DAYTONA BEACH, Fla. – NASCAR confirmed Monday afternoon a myriad of changes to the group qualifying procedure for all three of its national series ahead of this weekend’s races at Texas Motor Speedway.

The new policies and deterrence measures were distributed in an email memo to teams.

Starting this weekend in Texas, any driver who does not take a lap in a qualifying round – be it the first, second or third session – will have all their previous laps disallowed and be forced to start from the tail of the field in that series’ race event.

Previously, a driver could fall back on their time from a previous round, a rule that gave Austin Dillon the Busch Pole Award at Auto Club Speedway as the fastest driver from round two.

In addition, any driver who is found in NASCAR’s judgment to be blocking pit road in such a way that prohibits other drivers from leaving to start a qualifying run will incur a penalty, such as disallowing that driver’s qualifying time(s) or barring it from future rounds.

Beginning at Texas, vehicles which are not making an immediate attempt to qualify will be staged in a track-specific area designated by NASCAR, but once a vehicle leaves that area it is immediately required to move onto the track and cannot wait on pit road to roll out.

NASCAR’s goal with the rules updates is to prevent a similar situation as what happened in Fontana, when none of the 12 teams in the final round of Monster Energy NASCAR Cup Series qualifying made it to start a lap before the five-minute clock expired.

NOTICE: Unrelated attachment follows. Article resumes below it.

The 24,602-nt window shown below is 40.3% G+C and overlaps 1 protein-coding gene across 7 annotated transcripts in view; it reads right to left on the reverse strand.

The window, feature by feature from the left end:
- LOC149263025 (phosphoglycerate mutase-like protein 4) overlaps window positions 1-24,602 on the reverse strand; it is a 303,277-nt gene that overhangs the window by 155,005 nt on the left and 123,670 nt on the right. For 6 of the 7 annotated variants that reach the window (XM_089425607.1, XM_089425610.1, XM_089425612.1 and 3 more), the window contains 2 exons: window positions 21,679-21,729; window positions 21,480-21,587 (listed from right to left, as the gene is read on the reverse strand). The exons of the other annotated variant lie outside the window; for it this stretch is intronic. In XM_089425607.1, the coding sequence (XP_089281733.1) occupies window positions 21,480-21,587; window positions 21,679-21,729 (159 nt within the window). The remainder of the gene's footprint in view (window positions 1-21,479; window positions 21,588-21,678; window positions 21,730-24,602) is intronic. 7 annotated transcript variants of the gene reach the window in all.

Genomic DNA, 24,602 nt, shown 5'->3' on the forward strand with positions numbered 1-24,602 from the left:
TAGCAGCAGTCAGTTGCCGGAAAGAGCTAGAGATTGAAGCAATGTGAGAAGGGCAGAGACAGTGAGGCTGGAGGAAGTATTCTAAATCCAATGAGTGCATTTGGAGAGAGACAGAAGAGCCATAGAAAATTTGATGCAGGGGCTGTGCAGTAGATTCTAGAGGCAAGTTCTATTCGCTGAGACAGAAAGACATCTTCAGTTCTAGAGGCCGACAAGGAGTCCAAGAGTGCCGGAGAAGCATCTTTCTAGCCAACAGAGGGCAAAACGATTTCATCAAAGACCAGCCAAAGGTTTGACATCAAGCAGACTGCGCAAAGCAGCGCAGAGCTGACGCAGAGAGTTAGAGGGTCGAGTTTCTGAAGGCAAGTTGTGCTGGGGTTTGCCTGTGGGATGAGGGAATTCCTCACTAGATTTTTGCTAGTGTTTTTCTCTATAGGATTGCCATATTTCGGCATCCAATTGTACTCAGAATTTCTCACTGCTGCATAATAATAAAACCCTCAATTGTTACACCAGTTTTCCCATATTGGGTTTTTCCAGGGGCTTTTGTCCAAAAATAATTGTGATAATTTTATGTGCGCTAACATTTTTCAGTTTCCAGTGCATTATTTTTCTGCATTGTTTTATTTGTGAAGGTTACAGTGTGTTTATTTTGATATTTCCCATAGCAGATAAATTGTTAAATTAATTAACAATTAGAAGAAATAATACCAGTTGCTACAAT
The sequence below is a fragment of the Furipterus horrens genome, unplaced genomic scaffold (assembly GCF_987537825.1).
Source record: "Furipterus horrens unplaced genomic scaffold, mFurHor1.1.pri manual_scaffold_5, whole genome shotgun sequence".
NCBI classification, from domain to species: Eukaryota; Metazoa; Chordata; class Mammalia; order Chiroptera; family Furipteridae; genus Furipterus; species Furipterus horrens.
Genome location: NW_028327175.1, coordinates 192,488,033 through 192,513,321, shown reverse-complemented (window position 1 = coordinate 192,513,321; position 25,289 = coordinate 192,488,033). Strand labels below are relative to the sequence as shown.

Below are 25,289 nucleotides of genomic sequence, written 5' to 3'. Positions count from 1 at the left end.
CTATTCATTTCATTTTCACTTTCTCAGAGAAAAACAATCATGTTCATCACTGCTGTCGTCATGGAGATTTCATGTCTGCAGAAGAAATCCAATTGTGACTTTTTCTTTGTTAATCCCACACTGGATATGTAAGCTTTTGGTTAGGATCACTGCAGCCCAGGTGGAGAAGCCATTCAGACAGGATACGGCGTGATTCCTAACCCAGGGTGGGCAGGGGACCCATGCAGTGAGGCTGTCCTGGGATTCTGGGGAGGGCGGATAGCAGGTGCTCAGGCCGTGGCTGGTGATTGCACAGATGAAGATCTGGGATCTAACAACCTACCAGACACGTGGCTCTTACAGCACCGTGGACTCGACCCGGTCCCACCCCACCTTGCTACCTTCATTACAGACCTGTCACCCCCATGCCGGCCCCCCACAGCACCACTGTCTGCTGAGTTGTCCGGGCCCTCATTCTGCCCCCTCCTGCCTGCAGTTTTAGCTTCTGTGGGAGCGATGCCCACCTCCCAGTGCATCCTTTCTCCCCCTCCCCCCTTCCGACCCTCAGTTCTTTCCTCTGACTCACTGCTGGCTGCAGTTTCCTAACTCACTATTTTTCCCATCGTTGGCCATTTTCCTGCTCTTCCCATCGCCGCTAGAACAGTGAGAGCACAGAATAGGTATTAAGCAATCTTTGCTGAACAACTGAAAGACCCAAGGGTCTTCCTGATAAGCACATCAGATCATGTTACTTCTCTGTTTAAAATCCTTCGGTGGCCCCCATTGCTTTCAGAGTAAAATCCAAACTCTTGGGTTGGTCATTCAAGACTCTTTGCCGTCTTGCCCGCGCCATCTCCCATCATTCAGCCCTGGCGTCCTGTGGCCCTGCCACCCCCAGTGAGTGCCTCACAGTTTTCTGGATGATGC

The structure and current timing of the three qualifying rounds will not change, and NASCAR Senior Vice President of Competition Scott Miller noted that going back to single-car qualifying was never an option that was considered.

“Qualifying is an important element of the race weekend, and NASCAR has worked closely with the teams to implement a procedure that is both fair from a competition perspective and entertaining for our fans,” said Miller. “Starting this weekend at Texas Motor Speedway, we will implement a procedural change that will be in effect for all three national series. We expect the updated procedure to result in a better outcome for drivers, fans and our track and broadcast partners.

“One of the things we wanted to hold true to is not to go back to single car qualifying,” Miller noted in an additional statement to NASCAR.com. “We definitely have to provide our fans with something that’s intriguing to watch and gets them excited about coming back and watching the race.”